The Buzz

100 years of DeKalb, Celebrate Kansas in Newton and Yahoo’s ya-hoo riles up the ag kids.

DeKalb Seed cap

A vintage DeKalb seed hat, similar to the author's own ill-fated cap.

When I was a kid, one of my prized possessions was a green-billed, yellow seed cap featuring the DEKALB winged ear logo.

Lots of folks wore those caps, but mine was unique: it featured a patch on the front that touted the sorghum hybrid’s greenbug resistance. I wore that cap everywhere, until it flew off my head one day when I was driving my father’s open-station Case 930 tractor in the field one day. Alas, I never saw that cap again.

  • Well, DEKALB turns 100 years old this year. The company was founded by 11 Illinois farmers, bankers and county officials, in northern Illinois. To commemorate the centennial anniversary, DEKALB commissioned a very cool chopper, built by Paul Jr. Designs of Discovery Channel’s “American Chopper – Senior vs. Junior.” The chopper includes features historical references including an antique board-tracker design, nickel plating and the winged ear logo…
  • DEKALB is auctioning the chopper off. You can bid on the bike, or find more details about the company’s 100th anniversary effort. The auction will run through April 1, with the winning bidder being presented with the bike at the 2012 Farm Progress Show in Boone, Iowa…
  • “The Buzz” is a big fan of cookies. When this year’s Girl Scout Cookie campaign was launched, we queried folks at ABC Bakers (one of two companies that bakes Girl Scout cookies) about how much wheat is used to bake these treats. Today, we found out: 300,000 bushels of red wheat is used each year producing Girl Scout cookies…
  • So there you go. You buy Girl Scout cookies to help young people – and to help Kansas wheat farmers…
  • Here’s a big ol’ Buzz Salute to Cargill and Dillon Stores, which have teamed up to help needy folks in Kansas and surrounding states by donating more than 180,000 two-pound bags of flour to “Feeding America” agencies. The Kansas Food Bank was the first Feeding America food bank to receive donated flour this week…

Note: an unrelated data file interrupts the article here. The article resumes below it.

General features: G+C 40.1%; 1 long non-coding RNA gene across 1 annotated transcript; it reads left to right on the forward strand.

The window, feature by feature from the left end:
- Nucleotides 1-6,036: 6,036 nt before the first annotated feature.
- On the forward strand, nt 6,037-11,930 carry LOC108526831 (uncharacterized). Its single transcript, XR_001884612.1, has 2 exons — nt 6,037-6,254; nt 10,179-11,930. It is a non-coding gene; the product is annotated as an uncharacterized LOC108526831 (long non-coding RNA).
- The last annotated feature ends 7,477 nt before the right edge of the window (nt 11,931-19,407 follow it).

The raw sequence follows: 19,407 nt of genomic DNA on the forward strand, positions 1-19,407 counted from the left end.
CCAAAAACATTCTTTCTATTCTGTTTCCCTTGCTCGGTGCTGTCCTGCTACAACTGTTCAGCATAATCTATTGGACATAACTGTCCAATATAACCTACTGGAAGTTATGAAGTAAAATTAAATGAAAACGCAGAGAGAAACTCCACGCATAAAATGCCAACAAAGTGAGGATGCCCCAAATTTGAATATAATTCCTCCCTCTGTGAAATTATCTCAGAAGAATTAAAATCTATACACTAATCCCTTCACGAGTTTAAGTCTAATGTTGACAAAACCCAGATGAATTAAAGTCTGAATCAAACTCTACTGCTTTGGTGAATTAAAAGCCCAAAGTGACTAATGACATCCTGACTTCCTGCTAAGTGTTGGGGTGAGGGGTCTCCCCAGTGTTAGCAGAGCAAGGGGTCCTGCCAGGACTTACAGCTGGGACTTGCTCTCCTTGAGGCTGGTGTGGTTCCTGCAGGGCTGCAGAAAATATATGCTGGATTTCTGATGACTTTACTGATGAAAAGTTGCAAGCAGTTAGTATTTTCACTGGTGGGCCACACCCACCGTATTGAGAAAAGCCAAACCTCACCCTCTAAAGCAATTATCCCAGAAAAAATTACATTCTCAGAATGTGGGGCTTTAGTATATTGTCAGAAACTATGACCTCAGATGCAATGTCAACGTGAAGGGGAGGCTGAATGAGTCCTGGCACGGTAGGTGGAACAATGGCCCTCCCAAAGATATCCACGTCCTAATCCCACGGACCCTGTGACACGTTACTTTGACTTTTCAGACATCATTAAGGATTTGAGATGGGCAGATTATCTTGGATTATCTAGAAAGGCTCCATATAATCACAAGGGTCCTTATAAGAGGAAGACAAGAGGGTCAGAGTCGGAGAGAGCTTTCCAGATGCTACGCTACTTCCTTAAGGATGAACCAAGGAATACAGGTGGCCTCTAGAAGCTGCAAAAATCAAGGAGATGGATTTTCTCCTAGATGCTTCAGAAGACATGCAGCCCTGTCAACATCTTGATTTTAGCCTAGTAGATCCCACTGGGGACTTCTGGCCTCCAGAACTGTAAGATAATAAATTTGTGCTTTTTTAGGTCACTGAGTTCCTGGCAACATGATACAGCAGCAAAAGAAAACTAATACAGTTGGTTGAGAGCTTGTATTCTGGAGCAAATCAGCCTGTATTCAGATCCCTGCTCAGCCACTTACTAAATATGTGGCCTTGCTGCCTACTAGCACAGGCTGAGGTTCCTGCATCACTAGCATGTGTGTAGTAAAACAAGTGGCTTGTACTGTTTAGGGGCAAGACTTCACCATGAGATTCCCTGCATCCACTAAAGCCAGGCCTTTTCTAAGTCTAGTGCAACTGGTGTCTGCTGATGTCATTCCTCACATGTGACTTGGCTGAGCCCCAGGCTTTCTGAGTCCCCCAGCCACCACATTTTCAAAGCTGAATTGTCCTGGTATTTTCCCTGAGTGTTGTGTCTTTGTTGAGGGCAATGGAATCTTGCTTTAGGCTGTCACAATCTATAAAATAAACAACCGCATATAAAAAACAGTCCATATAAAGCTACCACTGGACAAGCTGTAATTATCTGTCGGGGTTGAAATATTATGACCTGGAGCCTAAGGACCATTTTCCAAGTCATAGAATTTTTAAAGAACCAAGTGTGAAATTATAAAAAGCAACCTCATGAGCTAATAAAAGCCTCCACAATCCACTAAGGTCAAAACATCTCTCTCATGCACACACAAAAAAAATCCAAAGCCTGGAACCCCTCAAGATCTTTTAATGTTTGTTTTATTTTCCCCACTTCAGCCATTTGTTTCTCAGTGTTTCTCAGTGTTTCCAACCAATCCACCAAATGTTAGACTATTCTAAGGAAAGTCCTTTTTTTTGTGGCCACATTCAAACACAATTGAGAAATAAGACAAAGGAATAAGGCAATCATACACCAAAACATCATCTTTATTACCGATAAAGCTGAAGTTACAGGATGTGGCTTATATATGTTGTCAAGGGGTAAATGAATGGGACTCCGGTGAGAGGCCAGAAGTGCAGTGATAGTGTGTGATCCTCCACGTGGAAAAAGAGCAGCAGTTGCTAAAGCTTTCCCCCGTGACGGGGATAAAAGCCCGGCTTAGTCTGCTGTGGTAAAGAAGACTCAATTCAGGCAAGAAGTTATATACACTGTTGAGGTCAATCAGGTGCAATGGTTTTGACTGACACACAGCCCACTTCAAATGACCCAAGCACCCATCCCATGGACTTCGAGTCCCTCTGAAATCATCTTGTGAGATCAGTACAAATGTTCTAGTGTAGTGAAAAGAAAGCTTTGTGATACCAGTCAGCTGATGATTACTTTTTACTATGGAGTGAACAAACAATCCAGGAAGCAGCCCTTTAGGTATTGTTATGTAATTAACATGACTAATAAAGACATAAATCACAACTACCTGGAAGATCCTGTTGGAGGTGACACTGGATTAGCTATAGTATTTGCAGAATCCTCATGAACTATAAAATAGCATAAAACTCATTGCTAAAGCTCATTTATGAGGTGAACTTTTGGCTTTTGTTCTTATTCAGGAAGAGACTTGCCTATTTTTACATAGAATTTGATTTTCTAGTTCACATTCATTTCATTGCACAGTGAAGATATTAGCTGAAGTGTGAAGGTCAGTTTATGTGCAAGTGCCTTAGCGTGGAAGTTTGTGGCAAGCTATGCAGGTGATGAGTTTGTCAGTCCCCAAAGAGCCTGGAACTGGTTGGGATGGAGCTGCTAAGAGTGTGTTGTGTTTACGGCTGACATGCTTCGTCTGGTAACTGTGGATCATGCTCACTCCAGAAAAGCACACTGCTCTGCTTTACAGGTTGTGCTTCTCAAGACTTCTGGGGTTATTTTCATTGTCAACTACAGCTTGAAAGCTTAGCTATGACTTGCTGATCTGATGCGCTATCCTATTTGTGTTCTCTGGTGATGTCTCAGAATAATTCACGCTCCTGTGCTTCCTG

• Much of the wheat used to produce the flour was grown in Kansas and milled in Wichita, according to KWCH TV in Wichita…
  • Any farmer watching the land market knows that farmland values are white hot. According to Omaha-based Farmers National Co., values have reached a two-year high, with limited availability of quality land forcing farmers to pay more. Midwest Producer magazine quotes Farmers National’s Lee Vermeer as saying that values are up 20-25% over last year. A lot of farm real estate has changed hands over the last several years, meaning availability is beginning to subside, in turn driving up prices…
  • Vermeer says farmers make up 75% of the buyers in the market, although investors are pressuring the prices farmers pay for real estate. Farmers National reports top-quality Kansas farmland is fetching $4,500 per acre…
  • Hey – if you’re looking for something fun to do on Jan. 28 (and who among us is not?), head to the Kauffman Museum on the Bethel College campus in North Newton from 1:30-4:30, for the college’s 15th annual Celebrate Kansas Day!…
  • This year’s event celebrates Kansas resources, and features interactive faculty presentations on chemistry, pottery and singing events; plus activities such as flour milling, viewing a Kansas-made AGCO combine, displays from the Kansas Underground Salt Museum of Hutchinson and the Kansas Oil Museum of El Dorado and more…
  • There is lots of agriculture in that Celebrate Kansas Day! activity. The agriculture industry employs about one in 10 Americans. Yet, the numbskulls at Yahoo News have determined that agriculture is one of the most useless degrees that collegians can pursue. As you can imagine, a swarm of riled-up college students and professionals inundated the Facebook page of a source in that story, who says the author took his comments out of context. (The author, however, does not have any contact information listed)…
  • That’s probably just as well – young agriculturists, many of whom have participated in 4-H and FFA and have learned a thing or two about dedication – are known to rally around a cause. Come to think of it, people with that kind of work ethic and conviction would be pretty handy workers, would they not? 
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